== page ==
While researching the Black River book in the ‘90s I was given a copy of a letter by an older BRCC member regarding the design of the Port Huron GC. This letter has since been published in the club’s 100 Years: The Port Huron Golf Club 1910-2010 by Catherine Houghton. In the letter, dated July 19, 1968, Charles Kendrick, a member of PHGC since 1915, describes several key moments in the club’s history on property in Fort Gratiot Township, just north of Port Huron. The letter was written to, and at the request of, his good friend Fred L. Riggin, at the time when the Riggin family was making major building contributions to both the Black River and Port Huron Golf Clubs. Included in the letter was a description of the original 9-hole course on the current site from 1912. Recent research has determined that this course was designed by early golf course architect giant Tom Bendelow (1868-1936). Bendelow, responsible for over 600 courses throughout the United States, designed everything from rudimentary 6-hole private estate layouts to nationally known tracks such as Medinah #3 in suburban Chicago and the original East Lake course in Atlanta.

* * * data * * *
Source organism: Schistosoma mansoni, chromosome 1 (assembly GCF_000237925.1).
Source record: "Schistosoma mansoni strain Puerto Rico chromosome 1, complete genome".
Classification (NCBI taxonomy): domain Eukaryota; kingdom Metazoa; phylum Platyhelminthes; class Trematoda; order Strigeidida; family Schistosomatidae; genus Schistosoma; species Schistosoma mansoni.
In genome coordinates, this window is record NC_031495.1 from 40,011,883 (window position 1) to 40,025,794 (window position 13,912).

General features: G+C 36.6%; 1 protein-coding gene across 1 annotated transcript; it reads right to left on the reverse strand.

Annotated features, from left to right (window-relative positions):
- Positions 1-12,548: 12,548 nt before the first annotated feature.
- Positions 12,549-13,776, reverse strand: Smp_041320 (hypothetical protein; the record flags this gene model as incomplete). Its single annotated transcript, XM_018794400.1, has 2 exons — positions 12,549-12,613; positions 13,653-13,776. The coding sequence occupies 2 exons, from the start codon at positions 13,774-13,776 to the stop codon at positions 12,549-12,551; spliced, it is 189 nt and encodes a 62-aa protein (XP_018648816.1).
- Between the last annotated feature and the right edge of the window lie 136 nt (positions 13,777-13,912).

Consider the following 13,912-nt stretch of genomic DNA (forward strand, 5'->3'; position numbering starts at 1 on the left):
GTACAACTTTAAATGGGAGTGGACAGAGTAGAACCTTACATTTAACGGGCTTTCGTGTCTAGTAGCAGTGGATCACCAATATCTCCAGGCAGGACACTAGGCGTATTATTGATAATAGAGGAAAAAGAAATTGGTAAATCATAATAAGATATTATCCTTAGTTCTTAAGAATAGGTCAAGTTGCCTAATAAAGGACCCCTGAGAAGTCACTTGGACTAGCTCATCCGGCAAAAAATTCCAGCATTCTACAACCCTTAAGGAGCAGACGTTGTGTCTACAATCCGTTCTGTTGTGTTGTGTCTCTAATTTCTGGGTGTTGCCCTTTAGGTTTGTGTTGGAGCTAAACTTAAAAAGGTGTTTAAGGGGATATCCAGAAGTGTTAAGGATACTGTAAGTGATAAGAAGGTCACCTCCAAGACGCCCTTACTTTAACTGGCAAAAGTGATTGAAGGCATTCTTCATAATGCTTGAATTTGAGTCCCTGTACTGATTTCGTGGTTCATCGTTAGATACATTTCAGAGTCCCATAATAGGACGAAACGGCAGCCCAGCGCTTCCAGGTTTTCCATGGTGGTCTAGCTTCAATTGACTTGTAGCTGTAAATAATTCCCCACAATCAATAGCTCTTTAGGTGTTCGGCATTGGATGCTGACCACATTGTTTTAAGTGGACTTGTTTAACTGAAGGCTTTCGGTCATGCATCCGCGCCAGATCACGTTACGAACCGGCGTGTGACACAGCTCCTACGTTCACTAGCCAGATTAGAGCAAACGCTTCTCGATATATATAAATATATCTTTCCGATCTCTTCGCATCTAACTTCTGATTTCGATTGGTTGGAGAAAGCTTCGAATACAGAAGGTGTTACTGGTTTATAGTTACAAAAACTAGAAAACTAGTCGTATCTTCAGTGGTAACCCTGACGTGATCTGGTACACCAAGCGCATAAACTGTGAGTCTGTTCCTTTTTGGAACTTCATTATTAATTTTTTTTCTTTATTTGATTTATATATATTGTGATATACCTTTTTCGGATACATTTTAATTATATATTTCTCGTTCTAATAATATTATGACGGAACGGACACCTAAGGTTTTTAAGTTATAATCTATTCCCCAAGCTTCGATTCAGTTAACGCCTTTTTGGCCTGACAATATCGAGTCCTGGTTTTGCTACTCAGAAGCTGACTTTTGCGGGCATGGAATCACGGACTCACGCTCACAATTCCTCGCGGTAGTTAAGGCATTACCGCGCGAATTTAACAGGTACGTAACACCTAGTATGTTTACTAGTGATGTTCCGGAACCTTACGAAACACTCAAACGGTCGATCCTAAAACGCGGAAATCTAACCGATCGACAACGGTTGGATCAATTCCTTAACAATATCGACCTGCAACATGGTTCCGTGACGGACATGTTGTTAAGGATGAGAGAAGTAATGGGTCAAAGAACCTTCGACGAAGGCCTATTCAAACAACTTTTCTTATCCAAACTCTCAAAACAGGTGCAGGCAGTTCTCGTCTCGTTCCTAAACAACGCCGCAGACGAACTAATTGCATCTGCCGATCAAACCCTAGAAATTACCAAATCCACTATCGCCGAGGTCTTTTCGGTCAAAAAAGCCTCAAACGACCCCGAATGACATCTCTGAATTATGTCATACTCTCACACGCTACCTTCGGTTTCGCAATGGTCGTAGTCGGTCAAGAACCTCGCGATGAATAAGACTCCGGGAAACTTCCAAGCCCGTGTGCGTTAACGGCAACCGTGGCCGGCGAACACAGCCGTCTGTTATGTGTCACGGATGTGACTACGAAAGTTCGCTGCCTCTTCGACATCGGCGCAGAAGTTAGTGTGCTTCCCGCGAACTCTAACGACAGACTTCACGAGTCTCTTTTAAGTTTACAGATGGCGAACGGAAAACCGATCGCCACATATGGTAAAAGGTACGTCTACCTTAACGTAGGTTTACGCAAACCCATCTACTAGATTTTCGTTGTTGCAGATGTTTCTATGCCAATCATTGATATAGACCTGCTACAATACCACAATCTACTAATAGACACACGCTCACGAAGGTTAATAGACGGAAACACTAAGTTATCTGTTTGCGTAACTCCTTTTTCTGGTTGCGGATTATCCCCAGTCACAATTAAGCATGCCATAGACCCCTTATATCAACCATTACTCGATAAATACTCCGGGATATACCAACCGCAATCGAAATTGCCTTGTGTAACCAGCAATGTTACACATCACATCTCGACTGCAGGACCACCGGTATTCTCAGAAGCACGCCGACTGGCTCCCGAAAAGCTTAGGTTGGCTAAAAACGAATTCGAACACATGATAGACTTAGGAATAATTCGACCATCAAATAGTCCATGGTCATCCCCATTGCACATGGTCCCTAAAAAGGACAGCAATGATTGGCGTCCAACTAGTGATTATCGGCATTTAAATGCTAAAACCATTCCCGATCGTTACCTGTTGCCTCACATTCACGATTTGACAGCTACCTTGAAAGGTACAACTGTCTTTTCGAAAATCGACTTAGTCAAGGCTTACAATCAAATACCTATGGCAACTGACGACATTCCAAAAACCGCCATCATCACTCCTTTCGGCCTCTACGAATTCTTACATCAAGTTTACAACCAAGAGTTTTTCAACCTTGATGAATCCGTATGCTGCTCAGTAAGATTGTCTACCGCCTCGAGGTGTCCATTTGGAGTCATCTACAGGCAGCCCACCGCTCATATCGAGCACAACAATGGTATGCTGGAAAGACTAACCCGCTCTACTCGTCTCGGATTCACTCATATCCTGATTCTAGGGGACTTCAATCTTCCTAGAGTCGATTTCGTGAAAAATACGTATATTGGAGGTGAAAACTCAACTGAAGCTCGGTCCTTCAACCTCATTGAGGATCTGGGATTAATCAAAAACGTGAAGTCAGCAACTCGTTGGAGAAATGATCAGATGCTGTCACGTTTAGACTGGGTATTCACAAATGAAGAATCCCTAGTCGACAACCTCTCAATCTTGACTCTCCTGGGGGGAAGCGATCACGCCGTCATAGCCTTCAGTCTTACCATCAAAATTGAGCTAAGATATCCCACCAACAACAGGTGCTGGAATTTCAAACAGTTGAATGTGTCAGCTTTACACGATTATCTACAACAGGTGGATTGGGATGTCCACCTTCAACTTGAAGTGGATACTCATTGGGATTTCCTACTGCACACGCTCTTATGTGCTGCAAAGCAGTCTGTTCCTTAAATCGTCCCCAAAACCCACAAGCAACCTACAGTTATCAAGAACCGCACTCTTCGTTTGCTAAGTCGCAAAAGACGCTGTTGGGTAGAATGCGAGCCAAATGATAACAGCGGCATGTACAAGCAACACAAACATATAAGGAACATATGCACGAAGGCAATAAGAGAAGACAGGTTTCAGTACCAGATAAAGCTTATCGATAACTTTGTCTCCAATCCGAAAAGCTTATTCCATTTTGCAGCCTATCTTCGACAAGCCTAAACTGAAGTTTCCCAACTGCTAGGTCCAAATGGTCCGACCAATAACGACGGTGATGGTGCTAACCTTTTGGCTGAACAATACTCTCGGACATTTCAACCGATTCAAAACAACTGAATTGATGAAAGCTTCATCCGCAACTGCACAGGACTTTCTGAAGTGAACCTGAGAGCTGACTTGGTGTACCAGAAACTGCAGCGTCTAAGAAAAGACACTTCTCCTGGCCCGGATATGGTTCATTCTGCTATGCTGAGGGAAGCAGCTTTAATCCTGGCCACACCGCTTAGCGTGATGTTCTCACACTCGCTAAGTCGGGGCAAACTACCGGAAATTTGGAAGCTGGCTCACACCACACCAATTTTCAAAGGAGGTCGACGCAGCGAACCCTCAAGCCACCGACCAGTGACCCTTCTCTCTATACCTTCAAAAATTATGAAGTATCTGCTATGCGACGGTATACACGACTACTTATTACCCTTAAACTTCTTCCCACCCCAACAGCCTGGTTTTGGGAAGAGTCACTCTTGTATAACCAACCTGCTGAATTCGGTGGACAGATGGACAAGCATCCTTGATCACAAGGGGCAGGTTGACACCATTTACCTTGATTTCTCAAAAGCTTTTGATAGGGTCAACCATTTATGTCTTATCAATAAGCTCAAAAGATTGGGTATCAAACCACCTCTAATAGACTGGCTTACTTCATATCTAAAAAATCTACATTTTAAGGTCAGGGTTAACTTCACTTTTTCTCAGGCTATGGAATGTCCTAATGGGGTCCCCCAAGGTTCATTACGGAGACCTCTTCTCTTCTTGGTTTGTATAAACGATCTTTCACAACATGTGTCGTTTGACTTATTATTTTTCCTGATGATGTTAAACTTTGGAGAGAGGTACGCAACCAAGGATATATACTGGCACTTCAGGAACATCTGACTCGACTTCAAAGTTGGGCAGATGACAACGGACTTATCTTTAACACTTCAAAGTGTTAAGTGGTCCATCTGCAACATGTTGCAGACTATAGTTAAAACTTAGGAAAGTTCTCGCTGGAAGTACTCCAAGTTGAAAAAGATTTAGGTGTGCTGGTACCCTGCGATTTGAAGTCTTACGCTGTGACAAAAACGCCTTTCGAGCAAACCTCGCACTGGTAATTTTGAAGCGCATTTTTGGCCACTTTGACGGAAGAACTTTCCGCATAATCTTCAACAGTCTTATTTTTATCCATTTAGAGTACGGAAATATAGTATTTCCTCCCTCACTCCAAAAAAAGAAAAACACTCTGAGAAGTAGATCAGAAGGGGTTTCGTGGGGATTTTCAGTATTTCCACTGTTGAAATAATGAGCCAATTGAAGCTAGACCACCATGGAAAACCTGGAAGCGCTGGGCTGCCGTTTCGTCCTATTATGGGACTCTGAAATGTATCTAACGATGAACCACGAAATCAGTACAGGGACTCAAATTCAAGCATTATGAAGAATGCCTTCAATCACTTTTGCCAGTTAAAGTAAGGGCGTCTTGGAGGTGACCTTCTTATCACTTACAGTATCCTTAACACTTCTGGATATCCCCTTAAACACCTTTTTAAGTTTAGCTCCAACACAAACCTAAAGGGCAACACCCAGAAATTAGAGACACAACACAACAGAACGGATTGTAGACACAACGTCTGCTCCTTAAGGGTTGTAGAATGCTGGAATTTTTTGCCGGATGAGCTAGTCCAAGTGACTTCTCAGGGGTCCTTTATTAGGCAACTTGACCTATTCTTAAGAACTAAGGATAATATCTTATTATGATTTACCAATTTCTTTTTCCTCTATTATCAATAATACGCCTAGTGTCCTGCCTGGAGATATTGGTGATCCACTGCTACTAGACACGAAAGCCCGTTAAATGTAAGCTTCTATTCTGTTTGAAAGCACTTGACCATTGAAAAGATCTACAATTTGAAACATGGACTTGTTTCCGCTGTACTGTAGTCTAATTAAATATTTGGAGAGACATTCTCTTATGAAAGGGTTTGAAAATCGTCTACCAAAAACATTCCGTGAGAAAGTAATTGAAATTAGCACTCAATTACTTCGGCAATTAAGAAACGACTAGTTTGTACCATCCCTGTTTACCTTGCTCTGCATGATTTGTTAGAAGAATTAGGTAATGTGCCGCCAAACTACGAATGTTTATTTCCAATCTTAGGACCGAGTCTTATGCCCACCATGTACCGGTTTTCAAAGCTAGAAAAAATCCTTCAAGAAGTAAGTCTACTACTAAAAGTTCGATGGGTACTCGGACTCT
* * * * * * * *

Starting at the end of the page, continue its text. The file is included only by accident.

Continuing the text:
The 9-hole PHGC course was designed in 1909 for the club’s soon to be acquired Krafft Road property in Ft. Gratiot. This was while the club still played on their original Griswold and Twentieth Street links on the south side of Port Huron. The new course wasn’t constructed until the summer of 1912 after the new property, with room for 18 holes, was finally secured. Spalding’s Official Golf Guide of 1913, which Bendelow edited, confirms the pedigree of the course: